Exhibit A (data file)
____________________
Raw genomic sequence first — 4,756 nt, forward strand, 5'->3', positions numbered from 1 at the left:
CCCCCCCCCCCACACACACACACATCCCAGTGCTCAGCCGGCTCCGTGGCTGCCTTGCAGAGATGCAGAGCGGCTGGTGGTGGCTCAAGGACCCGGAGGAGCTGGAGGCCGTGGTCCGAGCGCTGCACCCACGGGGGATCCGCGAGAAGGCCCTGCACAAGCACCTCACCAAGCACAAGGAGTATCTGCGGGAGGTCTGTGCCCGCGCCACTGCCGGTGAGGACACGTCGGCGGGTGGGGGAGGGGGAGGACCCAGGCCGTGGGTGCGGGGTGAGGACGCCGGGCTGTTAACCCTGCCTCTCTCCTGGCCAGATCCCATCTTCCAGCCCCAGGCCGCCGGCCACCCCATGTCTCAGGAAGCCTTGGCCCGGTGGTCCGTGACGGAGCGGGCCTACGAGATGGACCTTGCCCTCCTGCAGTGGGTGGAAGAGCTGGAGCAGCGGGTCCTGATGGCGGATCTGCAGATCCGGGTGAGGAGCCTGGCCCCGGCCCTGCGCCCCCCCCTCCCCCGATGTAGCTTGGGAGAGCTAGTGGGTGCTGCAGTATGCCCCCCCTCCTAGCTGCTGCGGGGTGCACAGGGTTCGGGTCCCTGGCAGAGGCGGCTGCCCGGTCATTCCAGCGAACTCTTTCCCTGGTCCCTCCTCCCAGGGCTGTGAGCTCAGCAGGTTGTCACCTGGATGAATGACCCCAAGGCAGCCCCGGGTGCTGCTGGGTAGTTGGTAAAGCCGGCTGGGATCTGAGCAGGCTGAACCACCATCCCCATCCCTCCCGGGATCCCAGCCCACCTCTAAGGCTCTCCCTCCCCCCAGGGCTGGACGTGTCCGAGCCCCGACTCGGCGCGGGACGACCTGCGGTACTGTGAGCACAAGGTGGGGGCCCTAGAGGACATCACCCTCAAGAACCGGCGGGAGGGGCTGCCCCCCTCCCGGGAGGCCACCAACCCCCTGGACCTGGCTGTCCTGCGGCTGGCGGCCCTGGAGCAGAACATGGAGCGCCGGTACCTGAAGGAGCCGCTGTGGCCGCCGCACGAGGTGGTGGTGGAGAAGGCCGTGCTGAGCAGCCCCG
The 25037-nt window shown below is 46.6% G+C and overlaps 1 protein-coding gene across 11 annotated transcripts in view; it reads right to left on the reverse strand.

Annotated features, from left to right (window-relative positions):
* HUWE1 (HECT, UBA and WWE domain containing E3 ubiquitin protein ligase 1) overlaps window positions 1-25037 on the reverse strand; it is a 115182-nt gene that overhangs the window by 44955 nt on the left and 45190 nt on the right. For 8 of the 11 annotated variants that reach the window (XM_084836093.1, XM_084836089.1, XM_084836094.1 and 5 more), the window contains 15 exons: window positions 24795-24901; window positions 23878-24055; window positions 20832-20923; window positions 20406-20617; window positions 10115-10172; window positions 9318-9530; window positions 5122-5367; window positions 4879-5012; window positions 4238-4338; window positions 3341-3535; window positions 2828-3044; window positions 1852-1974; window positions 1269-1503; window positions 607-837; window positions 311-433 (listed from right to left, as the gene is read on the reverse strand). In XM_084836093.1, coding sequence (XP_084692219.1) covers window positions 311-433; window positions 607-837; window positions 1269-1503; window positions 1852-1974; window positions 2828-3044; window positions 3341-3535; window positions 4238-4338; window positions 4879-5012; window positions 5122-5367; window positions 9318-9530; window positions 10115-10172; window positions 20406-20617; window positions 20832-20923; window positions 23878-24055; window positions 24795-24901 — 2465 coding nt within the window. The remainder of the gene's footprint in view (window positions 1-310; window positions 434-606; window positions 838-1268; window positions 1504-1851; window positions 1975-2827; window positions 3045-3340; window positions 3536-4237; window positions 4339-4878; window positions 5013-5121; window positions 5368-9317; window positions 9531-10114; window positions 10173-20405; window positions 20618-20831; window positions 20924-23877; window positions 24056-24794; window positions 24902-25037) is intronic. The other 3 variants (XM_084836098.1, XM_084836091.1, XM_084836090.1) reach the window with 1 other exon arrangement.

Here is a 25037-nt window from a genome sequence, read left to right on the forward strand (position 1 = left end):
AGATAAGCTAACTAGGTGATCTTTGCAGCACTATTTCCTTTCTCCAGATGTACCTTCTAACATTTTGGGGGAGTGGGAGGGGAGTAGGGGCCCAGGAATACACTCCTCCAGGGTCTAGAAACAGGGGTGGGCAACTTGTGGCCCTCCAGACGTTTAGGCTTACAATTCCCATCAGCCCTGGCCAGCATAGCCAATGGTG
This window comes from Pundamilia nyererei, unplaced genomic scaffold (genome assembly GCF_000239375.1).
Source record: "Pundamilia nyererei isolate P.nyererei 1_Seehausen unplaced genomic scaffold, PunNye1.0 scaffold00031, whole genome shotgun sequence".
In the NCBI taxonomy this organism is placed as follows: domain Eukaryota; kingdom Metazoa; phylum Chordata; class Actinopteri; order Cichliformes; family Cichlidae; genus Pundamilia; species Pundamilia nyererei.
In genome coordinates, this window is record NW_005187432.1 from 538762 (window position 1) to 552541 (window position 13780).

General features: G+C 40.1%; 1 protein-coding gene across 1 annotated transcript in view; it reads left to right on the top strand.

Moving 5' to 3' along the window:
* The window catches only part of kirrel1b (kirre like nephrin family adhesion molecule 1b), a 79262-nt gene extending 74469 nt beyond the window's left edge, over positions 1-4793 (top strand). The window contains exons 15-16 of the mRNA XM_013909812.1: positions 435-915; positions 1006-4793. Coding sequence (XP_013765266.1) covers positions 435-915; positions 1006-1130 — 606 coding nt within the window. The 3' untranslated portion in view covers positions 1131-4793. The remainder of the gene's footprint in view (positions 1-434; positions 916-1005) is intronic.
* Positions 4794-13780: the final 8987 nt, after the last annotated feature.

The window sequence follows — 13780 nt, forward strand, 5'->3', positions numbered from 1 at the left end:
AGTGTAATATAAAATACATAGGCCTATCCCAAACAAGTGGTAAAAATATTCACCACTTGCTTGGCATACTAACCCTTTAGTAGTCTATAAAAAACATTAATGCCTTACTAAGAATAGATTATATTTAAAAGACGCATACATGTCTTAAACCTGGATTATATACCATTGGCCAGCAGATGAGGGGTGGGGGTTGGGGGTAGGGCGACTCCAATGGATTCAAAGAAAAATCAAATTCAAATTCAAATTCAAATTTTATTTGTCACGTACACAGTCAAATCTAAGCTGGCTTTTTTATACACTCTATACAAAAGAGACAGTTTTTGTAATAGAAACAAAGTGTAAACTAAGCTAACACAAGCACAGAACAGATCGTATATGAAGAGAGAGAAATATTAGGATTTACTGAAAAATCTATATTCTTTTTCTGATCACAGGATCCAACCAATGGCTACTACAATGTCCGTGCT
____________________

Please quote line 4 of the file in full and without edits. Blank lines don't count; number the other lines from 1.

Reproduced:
Annotated features, from left to right (window-relative positions):